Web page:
CAD linked to more than 90% patients of HF with preserved ejection fraction: JAMA
Coronary artery disease (CAD) and coronary microvascular dysfunction (CMD) may contribute to the pathophysiologic characteristics of heart failure with preserved ejection fraction (HFpEF), as suggested by Rush et al in the latest edition of JAMA Cardiology. The authors found a 91% prevalence of CAD and CMD in HFpEF in their prospective, multicenter, cohort study.
Myocardial ischemia due to epicardial CAD, CMD, or both, may represent a disease mechanism and therapeutic target in some patients with HFpEF. Myocardial ischemia can cause left-ventricular (LV) diastolic and systolic dysfunction, both of which are common in HFpEF. Inflammation-associated CMD may also play a role in the pathophysiologic characteristics of HFpEF.
To examine the prevalence of CAD and CMD in hospitalized patients with HFpEF, a total of 106 consecutive patients hospitalized with HFpEF were evaluated. Participants underwent coronary angiography with guidewire-based assessment of coronary flow reserve, index of microvascular resistance, and fractional flow reserve, followed by coronary vasoreactivity testing with acetylcholine.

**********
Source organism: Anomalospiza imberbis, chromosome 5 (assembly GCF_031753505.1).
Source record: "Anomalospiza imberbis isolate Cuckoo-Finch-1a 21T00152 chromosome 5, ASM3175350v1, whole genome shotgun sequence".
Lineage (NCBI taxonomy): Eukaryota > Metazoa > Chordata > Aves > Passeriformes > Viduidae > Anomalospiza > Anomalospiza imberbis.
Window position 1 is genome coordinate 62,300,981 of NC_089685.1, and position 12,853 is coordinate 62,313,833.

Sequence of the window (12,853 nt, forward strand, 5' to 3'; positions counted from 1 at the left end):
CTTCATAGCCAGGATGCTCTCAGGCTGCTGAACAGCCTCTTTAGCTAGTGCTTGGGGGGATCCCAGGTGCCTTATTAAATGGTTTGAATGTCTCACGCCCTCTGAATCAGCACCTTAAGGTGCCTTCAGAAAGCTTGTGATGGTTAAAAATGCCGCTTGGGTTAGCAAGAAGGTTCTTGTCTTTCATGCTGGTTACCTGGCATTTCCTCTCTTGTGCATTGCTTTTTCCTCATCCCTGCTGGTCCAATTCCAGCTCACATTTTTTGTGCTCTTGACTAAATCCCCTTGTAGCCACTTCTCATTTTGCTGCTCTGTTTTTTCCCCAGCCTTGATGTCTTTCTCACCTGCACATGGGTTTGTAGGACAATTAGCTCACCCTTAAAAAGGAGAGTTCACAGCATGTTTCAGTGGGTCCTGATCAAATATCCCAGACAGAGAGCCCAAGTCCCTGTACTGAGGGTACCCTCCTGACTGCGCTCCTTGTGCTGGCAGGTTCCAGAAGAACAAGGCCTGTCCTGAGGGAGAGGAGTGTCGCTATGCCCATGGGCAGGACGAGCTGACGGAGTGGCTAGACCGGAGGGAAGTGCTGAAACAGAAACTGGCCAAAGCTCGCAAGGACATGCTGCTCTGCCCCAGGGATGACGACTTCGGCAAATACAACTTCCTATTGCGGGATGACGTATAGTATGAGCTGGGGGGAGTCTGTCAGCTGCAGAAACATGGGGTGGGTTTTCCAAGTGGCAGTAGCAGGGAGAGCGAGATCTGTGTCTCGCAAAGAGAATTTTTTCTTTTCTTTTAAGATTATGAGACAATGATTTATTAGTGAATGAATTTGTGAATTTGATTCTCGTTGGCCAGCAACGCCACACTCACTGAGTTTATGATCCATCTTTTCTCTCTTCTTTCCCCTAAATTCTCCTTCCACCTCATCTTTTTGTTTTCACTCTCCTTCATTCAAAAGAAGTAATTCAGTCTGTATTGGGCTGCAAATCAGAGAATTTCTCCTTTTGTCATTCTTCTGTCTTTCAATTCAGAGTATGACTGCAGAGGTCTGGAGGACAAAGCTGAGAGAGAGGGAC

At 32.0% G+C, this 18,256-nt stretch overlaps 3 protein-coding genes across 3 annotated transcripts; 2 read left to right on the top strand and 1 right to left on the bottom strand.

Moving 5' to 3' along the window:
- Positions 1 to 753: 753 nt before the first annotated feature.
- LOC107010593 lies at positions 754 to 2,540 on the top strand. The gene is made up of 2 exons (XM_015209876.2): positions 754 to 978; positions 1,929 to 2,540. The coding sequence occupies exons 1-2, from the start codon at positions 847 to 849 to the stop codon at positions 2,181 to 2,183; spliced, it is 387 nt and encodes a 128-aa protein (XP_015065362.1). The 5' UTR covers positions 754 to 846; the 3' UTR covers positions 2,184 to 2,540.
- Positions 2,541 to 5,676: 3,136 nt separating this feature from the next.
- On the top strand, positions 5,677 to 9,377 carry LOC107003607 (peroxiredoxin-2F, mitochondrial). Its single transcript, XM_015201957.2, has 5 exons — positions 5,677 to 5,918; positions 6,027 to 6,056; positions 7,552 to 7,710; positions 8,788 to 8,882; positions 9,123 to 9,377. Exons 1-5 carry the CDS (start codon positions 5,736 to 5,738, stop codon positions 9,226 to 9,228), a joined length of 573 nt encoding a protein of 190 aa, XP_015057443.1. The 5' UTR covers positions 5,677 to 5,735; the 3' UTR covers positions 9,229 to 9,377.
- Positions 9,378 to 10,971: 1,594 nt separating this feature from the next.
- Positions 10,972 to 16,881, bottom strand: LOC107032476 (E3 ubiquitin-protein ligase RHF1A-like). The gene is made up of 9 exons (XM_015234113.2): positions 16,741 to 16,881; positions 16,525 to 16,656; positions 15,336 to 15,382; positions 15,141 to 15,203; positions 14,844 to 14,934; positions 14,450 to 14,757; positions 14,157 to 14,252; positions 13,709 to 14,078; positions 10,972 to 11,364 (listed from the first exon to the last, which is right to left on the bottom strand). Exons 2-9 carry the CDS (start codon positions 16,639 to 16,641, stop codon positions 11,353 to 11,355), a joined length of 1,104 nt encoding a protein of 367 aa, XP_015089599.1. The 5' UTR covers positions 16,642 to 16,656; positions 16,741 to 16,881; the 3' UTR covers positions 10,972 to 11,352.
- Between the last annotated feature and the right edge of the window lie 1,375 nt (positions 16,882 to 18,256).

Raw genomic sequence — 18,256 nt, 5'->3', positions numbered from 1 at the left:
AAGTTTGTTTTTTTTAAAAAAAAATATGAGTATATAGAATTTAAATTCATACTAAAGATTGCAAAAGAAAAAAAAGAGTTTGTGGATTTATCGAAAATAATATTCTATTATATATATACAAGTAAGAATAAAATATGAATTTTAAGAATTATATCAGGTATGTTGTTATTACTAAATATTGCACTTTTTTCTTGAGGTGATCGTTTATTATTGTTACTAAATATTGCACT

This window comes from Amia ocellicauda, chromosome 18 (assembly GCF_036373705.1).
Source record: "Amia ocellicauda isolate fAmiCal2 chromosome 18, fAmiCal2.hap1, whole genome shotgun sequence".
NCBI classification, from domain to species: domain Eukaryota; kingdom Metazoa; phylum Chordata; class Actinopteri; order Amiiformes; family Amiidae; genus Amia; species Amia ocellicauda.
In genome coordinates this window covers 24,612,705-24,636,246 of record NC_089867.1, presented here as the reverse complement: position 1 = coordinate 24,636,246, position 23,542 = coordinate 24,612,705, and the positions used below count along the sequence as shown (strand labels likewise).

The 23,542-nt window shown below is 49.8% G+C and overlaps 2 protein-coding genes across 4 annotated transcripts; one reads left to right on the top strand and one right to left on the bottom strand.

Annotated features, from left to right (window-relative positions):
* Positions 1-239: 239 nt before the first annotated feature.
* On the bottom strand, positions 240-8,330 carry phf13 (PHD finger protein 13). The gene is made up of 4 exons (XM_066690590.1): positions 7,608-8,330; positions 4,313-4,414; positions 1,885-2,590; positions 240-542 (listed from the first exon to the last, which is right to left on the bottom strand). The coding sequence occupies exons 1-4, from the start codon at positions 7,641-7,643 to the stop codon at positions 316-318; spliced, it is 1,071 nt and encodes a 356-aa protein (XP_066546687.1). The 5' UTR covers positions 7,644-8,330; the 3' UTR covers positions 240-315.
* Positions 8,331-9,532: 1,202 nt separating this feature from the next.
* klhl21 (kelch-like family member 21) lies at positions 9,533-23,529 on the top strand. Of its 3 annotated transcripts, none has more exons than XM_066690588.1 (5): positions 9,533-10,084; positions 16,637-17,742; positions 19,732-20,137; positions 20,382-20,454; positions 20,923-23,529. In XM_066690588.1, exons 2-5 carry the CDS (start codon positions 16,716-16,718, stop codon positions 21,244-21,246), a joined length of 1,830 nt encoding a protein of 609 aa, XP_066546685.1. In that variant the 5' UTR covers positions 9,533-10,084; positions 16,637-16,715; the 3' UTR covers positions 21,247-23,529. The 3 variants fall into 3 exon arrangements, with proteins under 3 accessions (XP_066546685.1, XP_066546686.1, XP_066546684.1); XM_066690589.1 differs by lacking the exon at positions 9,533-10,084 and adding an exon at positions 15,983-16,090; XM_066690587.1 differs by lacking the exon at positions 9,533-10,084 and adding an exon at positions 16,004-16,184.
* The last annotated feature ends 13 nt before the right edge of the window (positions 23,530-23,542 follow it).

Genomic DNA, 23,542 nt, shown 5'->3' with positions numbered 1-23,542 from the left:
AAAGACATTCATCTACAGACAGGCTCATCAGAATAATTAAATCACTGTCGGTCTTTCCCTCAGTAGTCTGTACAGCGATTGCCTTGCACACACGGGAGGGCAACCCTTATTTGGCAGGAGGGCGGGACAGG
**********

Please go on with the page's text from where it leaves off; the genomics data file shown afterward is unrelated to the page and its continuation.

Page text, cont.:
Cardiac magnetic resonance imaging was performed with late gadolinium enhancement and assessment of extracellular volume. Myocardial perfusion was assessed qualitatively and semiquantitatively using the myocardial-perfusion reserve index.
Patients were followed up for a minimum of 12 months, using electronic medical record linkage, to document readmissions, death, and the causes of readmissions and deaths.
The study found that:
1. 91% of patients hospitalized with HFpEF had epicardial CAD, CMD, or both.
2. Among those without epicardial CAD, more than 80% had CMD (endothelium-independent or -dependent).
3. Half of the patients with invasively documented CAD in this study had no history of CAD, highlighting the high burden of unrecognized CAD in HFpEF.
4. Neither semiquantitative CMR perfusion imaging nor the presence of a visual perfusion defect predicted obstructive epicardial CAD on invasive investigation, suggesting that angiography may be necessary to diagnose CAD in patients with HFpEF.
5. Patients with obstructive epicardial CAD had higher rates of adverse clinical outcomes than those without obstructive disease.
CMD in patients with HFpEF was found to be predominantly due to endothelium-independent abnormalities, rather than endothelial and vascular smooth muscle dysfunction. This finding may explain the neutral outcomes of trials of therapies targeting nitric oxide-cyclic guanosine monophosphate protein kinase G signalling.
27% of the patients had imaging evidence of myocardial infarction on LGE. Even among those with no clinical history, 18% had evidence of clinically unrecognized myocardial infarction on CMRI. 42% of study patients had high extracellular volume (>30%). Mineralocorticoid receptor antagonists might be most beneficial when targeted at patients with high extracellular volume.
The study thus unravels the under recognized CAD burden in HFpEF and suggests therapeutic options for this condition.